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Why did the Austrian-Hungarian Empire cease to exist?


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I realized the question was for DoP but I meant that empires don't last because they are composed of many different cultures and races that weren't put together voluntarily. If the countries that made

IOW, according to you Wilber, modern Canada will fall apart since it is a "mish mash of  nationalities cultures and languages". Heck, America/the modern world is the same - so it too will fall apart?

Germany is still with us, but not the German Empire. Turkey is with us, but not the Ottoman Empire. Austria and Hungary are both still with us too, but not their empire. What's so puzzling? The age of

7 minutes ago, hot enough said:

Poor tricks Michael. You suggest that people should read a guy who is like a Jewish Hitler. 

That's hyperbolic, as you tend to be.  There is a rich tradition of strategic literature that is informative, though the author or even topics may be odious.  Machiavelli's The Prince comes to mind.  Objectivity is a hallmark of an informed public, and an informed reader.  Might you trust yourself enough to sample something, once in awhile, that you don't agree with every word of ?

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16 minutes ago, Michael Hardner said:

That's hyperbolic, as you tend to be.  There is a rich tradition of strategic literature that is informative, though the author or even topics may be odious.  Machiavelli's The Prince comes to mind.  Objectivity is a hallmark of an informed public, and an informed reader.  Might you trust yourself enough to sample something, once in awhile, that you don't agree with every word of ?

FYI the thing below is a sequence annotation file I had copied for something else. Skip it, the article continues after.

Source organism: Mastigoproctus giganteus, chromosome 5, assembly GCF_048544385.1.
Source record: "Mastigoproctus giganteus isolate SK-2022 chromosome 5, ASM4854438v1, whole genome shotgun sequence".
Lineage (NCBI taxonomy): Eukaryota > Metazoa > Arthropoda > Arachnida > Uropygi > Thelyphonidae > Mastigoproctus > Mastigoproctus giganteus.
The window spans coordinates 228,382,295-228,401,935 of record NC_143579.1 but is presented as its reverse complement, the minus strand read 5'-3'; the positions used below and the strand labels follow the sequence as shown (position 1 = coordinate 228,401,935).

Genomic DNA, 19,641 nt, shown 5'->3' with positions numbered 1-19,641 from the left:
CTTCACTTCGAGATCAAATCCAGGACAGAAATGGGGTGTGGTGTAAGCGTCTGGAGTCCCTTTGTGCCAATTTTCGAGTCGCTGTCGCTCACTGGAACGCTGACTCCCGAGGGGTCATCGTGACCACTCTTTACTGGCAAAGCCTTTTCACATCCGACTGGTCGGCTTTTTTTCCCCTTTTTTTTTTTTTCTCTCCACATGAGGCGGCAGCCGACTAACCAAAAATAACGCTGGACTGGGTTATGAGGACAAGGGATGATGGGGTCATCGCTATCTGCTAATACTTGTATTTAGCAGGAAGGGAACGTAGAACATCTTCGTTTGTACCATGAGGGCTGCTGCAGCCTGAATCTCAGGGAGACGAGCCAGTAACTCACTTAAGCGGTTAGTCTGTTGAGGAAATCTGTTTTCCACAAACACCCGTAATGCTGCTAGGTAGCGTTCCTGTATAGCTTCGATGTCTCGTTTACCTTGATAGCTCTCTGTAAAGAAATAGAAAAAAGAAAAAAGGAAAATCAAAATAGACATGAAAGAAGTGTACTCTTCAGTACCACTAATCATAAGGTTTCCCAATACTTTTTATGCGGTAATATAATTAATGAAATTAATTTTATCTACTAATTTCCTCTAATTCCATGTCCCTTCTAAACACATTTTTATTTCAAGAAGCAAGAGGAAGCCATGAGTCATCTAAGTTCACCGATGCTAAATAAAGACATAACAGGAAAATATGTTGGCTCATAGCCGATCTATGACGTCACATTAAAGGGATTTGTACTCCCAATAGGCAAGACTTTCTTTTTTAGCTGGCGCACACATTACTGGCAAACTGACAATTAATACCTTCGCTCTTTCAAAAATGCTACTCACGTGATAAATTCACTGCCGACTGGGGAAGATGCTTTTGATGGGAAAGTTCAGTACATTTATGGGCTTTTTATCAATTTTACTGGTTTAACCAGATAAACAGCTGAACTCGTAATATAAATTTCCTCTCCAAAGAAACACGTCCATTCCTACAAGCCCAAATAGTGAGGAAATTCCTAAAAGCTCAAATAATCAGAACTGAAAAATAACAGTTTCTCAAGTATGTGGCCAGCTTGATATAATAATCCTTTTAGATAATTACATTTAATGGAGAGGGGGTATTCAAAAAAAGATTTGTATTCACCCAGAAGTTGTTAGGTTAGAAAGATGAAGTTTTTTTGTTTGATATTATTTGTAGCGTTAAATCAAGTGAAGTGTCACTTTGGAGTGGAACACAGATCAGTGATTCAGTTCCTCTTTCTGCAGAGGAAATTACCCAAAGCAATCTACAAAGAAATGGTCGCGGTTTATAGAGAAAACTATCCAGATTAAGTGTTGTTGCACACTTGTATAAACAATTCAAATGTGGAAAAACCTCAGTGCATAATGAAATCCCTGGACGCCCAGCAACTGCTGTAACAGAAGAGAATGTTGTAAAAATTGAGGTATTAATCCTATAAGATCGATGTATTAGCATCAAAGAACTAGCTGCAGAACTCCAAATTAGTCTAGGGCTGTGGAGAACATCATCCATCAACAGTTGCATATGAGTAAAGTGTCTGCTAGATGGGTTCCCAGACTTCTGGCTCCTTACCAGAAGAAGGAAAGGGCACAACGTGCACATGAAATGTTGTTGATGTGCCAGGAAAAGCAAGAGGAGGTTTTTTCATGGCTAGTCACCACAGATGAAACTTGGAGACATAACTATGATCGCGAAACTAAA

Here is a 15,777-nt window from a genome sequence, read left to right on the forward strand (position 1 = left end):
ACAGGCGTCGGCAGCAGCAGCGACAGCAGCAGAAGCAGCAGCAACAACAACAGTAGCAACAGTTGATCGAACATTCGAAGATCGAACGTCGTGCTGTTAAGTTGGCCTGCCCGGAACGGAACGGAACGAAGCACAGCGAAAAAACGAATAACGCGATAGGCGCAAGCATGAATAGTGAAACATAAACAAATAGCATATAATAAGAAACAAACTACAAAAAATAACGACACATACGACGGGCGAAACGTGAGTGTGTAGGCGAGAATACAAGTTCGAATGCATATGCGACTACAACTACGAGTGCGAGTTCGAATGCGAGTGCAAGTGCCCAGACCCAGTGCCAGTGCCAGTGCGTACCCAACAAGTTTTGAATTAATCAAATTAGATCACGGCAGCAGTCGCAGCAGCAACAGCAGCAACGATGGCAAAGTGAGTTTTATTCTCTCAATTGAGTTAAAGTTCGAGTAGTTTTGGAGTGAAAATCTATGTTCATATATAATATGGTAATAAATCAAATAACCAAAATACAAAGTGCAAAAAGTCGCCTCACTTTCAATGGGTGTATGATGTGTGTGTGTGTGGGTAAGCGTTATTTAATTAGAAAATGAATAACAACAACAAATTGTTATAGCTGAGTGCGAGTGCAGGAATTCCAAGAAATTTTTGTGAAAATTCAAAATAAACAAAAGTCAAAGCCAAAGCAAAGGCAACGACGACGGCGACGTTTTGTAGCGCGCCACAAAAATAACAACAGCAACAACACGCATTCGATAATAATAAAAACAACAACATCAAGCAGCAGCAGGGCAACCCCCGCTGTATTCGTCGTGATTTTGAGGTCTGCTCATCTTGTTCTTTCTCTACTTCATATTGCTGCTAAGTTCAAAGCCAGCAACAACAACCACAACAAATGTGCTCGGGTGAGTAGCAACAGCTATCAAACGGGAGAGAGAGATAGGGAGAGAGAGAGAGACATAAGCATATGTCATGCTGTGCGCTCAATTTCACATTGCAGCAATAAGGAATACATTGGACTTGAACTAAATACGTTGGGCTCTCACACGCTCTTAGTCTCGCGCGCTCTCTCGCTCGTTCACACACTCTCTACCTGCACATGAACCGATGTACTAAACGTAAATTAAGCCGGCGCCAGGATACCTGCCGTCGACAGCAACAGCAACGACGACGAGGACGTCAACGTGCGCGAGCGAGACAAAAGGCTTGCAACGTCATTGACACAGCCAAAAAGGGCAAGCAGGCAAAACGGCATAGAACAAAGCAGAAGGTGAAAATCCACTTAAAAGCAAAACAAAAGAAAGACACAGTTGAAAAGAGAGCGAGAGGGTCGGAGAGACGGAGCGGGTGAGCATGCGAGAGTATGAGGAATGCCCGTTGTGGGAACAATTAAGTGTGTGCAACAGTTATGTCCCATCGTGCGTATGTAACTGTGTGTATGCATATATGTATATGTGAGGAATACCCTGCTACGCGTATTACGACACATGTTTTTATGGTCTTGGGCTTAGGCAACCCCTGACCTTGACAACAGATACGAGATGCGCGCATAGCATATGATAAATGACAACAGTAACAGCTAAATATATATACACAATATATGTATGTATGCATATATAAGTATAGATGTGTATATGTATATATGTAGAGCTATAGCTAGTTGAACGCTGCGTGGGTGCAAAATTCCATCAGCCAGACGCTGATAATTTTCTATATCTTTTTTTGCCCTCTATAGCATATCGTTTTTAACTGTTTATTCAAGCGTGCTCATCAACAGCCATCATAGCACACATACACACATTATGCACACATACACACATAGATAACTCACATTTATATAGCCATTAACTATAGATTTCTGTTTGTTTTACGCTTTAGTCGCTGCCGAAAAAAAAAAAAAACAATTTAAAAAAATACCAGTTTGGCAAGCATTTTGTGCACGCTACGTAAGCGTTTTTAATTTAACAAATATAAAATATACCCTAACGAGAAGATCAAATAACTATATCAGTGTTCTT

Hardly hyperbole. Kissinger is a proud, boasting war criminal. He was friends of all the most evil on the planet. He cultivated these friendships. If you want to fund such evil people, by all means go ahead. There is little more odious than those who pretend to scholarship in strategic when all they do is describe evil war crimes every bit the equal of the Nazis.

Machiavelli was from a time where war crimes were not of great import. Dealing with evil in an objective manner can certainly be done. 

What is truly hyperbole is when you talk of "objectivity" for being objective is not at all you. You are so frightened of objectivity that you will flee that all one can see is dust. 

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1 hour ago, hot enough said:

1) Machiavelli was from a time where war crimes were not of great import. Dealing with evil in an objective manner can certainly be done. 

2) What is truly hyperbole is when you talk of "objectivity" for being objective is not at all you. You are so frightened of objectivity that you will flee that all one can see is dust. 

1) If 'war crimes', as you define them I suppose, were of 'great import' in Kissinger's time then why isn't he in jail ?

2) I'm sorry that you have to make a comment on my person in trying to make your point.  This speaks to my previous point.  If you don't respect my opinion, then don't respond.  Or, in the case with me, respond less often.

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12 minutes ago, Michael Hardner said:

1) If 'war crimes', as you define them I suppose, were of 'great import' in Kissinger's time then why isn't he in jail ?

2) I'm sorry that you have to make a comment on my person in trying to make your point.  This speaks to my previous point.  If you don't respect my opinion, then don't respond.  Or, in the case with me, respond less often.

1) Please, Michael. Every US president since WWII has been a Class A war criminal, as defined by Nuremberg!